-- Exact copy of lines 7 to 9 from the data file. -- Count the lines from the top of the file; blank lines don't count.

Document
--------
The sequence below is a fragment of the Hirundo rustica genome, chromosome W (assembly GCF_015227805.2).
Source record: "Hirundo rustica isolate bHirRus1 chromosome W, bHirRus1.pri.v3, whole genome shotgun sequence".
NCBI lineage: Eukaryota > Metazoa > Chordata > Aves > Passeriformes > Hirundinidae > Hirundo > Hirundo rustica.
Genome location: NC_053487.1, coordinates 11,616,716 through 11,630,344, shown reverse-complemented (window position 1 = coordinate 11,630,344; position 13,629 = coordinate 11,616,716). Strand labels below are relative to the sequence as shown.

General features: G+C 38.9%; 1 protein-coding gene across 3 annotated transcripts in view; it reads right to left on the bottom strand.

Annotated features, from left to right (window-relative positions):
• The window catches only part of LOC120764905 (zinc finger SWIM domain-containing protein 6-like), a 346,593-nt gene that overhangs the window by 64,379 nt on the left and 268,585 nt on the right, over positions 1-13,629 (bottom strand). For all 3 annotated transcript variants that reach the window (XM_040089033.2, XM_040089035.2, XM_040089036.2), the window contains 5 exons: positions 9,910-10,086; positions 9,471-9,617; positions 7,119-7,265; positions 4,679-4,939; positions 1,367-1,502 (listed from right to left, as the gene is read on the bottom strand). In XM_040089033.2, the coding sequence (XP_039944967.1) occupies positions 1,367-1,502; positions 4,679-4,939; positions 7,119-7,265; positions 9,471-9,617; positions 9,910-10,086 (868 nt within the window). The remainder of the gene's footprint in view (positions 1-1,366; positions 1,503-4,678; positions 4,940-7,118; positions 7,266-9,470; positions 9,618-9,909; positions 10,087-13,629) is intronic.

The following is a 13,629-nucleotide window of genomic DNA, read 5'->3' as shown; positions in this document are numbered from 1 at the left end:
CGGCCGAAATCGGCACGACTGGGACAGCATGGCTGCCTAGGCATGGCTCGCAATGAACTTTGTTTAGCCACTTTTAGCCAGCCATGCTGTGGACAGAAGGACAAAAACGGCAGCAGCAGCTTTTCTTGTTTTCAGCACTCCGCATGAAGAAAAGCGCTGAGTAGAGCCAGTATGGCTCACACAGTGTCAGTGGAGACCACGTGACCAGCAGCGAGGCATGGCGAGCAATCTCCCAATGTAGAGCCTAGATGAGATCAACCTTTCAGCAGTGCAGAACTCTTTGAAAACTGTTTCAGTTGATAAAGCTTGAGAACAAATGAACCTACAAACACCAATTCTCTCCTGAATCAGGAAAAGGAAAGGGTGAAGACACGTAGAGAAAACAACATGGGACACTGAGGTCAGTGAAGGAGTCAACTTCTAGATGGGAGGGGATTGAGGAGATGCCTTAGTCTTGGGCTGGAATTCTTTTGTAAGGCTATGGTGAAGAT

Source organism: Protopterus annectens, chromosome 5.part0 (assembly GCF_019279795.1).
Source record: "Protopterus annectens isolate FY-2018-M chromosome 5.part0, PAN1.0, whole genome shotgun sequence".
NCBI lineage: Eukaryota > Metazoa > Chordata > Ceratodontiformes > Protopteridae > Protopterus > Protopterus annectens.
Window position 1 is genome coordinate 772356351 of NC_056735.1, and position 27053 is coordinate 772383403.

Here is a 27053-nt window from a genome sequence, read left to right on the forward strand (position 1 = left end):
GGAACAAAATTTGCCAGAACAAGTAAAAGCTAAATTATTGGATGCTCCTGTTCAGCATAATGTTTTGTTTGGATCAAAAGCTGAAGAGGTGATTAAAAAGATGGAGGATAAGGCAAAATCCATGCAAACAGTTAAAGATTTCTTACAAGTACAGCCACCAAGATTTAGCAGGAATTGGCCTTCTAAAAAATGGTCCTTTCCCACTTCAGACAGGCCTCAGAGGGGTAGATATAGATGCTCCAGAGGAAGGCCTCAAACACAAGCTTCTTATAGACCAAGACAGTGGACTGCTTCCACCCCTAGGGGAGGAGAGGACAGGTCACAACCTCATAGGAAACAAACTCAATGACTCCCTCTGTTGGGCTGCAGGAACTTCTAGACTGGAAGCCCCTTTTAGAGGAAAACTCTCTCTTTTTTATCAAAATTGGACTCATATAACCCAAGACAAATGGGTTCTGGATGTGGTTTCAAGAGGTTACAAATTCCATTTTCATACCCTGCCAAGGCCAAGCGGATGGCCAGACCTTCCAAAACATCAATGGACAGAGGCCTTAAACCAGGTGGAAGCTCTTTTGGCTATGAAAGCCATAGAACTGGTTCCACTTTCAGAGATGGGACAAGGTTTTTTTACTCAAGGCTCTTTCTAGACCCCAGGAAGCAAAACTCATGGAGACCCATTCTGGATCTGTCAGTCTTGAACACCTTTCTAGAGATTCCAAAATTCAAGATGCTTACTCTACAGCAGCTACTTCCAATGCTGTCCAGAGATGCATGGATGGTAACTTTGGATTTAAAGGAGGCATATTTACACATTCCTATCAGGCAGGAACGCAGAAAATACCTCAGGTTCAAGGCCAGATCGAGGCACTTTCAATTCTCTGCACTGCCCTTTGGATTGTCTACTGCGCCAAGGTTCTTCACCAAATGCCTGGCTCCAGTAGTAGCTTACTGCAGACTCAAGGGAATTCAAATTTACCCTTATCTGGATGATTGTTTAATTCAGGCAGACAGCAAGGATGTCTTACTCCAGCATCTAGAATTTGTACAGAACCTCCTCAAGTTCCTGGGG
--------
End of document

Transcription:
• The window catches only part of LOC120764905 (zinc finger SWIM domain-containing protein 6-like), a 346,593-nt gene that overhangs the window by 64,379 nt on the left and 268,585 nt on the right, over positions 1-13,629 (bottom strand). For all 3 annotated transcript variants that reach the window (XM_040089033.2, XM_040089035.2, XM_040089036.2), the window contains 5 exons: positions 9,910-10,086; positions 9,471-9,617; positions 7,119-7,265; positions 4,679-4,939; positions 1,367-1,502 (listed from right to left, as the gene is read on the bottom strand). In XM_040089033.2, the coding sequence (XP_039944967.1) occupies positions 1,367-1,502; positions 4,679-4,939; positions 7,119-7,265; positions 9,471-9,617; positions 9,910-10,086 (868 nt within the window). The remainder of the gene's footprint in view (positions 1-1,366; positions 1,503-4,678; positions 4,940-7,118; positions 7,266-9,470; positions 9,618-9,909; positions 10,087-13,629) is intronic.

The following is a 13,629-nucleotide window of genomic DNA, read 5'->3' as shown; positions in this document are numbered from 1 at the left end:
CGGCCGAAATCGGCACGACTGGGACAGCATGGCTGCCTAGGCATGGCTCGCAATGAACTTTGTTTAGCCACTTTTAGCCAGCCATGCTGTGGACAGAAGGACAAAAACGGCAGCAGCAGCTTTTCTTGTTTTCAGCACTCCGCATGAAGAAAAGCGCTGAGTAGAGCCAGTATGGCTCACACAGTGTCAGTGGAGACCACGTGACCAGCAGCGAGGCATGGCGAGCAATCTCCCAATGTAGAGCCTAGATGAGATCAACCTTTCAGCAGTGCAGAACTCTTTGAAAACTGTTTCAGTTGATAAAGCTTGAGAACAAATGAACCTACAAACACCAATTCTCTCCTGAATCAGGAAAAGGAAAGGGTGAAGACACGTAGAGAAAACAACATGGGACACTGAGGTCAGTGAAGGAGTCAACTTCTAGATGGGAGGGGATTGAGGAGATGCCTTAGTCTTGGGCTGGAATTCTTTTGTAAGGCTATGGTGAAGAT